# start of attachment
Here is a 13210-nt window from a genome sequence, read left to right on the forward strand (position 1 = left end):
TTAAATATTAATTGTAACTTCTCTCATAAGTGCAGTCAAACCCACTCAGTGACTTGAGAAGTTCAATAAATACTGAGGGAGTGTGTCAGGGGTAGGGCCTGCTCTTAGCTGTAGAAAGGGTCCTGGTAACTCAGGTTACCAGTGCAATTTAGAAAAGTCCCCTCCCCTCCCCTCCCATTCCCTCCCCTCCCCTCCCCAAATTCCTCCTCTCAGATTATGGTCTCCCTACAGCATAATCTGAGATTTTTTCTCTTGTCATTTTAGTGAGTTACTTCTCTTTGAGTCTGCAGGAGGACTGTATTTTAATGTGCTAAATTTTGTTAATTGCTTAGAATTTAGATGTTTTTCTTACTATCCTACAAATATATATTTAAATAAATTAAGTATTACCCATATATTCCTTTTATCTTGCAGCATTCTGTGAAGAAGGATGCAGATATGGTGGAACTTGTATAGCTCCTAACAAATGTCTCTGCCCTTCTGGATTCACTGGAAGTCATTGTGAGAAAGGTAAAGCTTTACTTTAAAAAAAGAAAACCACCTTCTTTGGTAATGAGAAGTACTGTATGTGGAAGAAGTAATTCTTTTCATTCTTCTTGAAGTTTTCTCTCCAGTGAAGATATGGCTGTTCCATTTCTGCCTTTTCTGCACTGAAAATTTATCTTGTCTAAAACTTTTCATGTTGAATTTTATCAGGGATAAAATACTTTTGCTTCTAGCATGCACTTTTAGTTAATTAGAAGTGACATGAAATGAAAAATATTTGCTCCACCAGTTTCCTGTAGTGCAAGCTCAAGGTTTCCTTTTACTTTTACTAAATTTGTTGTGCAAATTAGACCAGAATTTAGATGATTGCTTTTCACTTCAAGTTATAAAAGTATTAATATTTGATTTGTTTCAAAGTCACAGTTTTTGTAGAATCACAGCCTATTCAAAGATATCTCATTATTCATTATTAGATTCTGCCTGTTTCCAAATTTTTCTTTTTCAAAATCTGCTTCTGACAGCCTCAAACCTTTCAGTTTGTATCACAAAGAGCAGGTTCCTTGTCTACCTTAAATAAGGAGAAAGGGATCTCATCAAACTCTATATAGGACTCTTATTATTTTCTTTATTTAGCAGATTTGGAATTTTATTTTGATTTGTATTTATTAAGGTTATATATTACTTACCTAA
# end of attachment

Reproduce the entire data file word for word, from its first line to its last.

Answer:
Here is a 13210-nt window from a genome sequence, read left to right on the forward strand (position 1 = left end):
TTAAATATTAATTGTAACTTCTCTCATAAGTGCAGTCAAACCCACTCAGTGACTTGAGAAGTTCAATAAATACTGAGGGAGTGTGTCAGGGGTAGGGCCTGCTCTTAGCTGTAGAAAGGGTCCTGGTAACTCAGGTTACCAGTGCAATTTAGAAAAGTCCCCTCCCCTCCCCTCCCATTCCCTCCCCTCCCCTCCCCAAATTCCTCCTCTCAGATTATGGTCTCCCTACAGCATAATCTGAGATTTTTTCTCTTGTCATTTTAGTGAGTTACTTCTCTTTGAGTCTGCAGGAGGACTGTATTTTAATGTGCTAAATTTTGTTAATTGCTTAGAATTTAGATGTTTTTCTTACTATCCTACAAATATATATTTAAATAAATTAAGTATTACCCATATATTCCTTTTATCTTGCAGCATTCTGTGAAGAAGGATGCAGATATGGTGGAACTTGTATAGCTCCTAACAAATGTCTCTGCCCTTCTGGATTCACTGGAAGTCATTGTGAGAAAGGTAAAGCTTTACTTTAAAAAAAGAAAACCACCTTCTTTGGTAATGAGAAGTACTGTATGTGGAAGAAGTAATTCTTTTCATTCTTCTTGAAGTTTTCTCTCCAGTGAAGATATGGCTGTTCCATTTCTGCCTTTTCTGCACTGAAAATTTATCTTGTCTAAAACTTTTCATGTTGAATTTTATCAGGGATAAAATACTTTTGCTTCTAGCATGCACTTTTAGTTAATTAGAAGTGACATGAAATGAAAAATATTTGCTCCACCAGTTTCCTGTAGTGCAAGCTCAAGGTTTCCTTTTACTTTTACTAAATTTGTTGTGCAAATTAGACCAGAATTTAGATGATTGCTTTTCACTTCAAGTTATAAAAGTATTAATATTTGATTTGTTTCAAAGTCACAGTTTTTGTAGAATCACAGCCTATTCAAAGATATCTCATTATTCATTATTAGATTCTGCCTGTTTCCAAATTTTTCTTTTTCAAAATCTGCTTCTGACAGCCTCAAACCTTTCAGTTTGTATCACAAAGAGCAGGTTCCTTGTCTACCTTAAATAAGGAGAAAGGGATCTCATCAAACTCTATATAGGACTCTTATTATTTTCTTTATTTAGCAGATTTGGAATTTTATTTTGATTTGTATTTATTAAGGTTATATATTACTTACCTAA